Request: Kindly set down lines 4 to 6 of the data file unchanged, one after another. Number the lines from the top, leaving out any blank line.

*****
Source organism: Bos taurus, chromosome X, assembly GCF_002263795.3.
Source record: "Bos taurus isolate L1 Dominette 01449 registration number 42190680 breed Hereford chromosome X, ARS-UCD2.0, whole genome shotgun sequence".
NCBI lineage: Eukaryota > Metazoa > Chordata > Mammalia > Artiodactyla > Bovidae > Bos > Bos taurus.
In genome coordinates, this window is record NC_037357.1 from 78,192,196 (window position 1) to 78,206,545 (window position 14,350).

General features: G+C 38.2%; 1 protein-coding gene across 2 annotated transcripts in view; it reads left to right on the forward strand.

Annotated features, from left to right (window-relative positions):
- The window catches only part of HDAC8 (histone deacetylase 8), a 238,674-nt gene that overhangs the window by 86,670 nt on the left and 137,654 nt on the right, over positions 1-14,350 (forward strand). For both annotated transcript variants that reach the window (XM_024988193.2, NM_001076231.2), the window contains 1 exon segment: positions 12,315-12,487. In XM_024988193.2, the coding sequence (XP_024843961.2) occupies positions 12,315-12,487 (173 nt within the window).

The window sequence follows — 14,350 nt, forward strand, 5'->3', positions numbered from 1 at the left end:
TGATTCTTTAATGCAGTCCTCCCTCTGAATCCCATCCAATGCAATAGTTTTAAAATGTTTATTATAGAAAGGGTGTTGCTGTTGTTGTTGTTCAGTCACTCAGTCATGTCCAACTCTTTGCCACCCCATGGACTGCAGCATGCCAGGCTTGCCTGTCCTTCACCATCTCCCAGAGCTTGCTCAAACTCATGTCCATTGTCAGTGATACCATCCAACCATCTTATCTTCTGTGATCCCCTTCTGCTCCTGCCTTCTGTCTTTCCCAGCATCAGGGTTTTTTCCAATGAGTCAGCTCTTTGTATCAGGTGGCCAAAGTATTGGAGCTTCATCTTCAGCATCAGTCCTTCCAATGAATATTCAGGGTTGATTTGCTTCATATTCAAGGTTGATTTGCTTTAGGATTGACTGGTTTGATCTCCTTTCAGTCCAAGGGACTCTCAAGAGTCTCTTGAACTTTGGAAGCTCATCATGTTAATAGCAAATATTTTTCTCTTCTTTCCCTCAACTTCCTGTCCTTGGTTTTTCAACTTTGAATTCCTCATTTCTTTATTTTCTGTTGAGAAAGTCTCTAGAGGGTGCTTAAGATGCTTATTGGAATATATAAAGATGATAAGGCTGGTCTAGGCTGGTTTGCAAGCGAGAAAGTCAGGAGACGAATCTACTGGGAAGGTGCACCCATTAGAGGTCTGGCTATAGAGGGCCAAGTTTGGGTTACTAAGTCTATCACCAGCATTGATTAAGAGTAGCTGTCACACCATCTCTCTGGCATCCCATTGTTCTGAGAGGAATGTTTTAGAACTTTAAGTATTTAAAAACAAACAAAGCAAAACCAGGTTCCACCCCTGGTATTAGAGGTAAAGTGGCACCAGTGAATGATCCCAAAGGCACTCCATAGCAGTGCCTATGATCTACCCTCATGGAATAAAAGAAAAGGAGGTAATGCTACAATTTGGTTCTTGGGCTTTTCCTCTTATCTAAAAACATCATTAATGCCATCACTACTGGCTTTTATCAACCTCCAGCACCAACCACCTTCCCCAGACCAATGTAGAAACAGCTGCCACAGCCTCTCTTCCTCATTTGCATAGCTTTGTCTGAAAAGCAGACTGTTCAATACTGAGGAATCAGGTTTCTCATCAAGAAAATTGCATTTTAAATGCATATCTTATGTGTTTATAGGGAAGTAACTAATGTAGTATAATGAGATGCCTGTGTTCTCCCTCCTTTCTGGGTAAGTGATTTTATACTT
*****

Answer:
In genome coordinates, this window is record NC_037357.1 from 78,192,196 (window position 1) to 78,206,545 (window position 14,350).

General features: G+C 38.2%; 1 protein-coding gene across 2 annotated transcripts in view; it reads left to right on the forward strand.

Annotated features, from left to right (window-relative positions):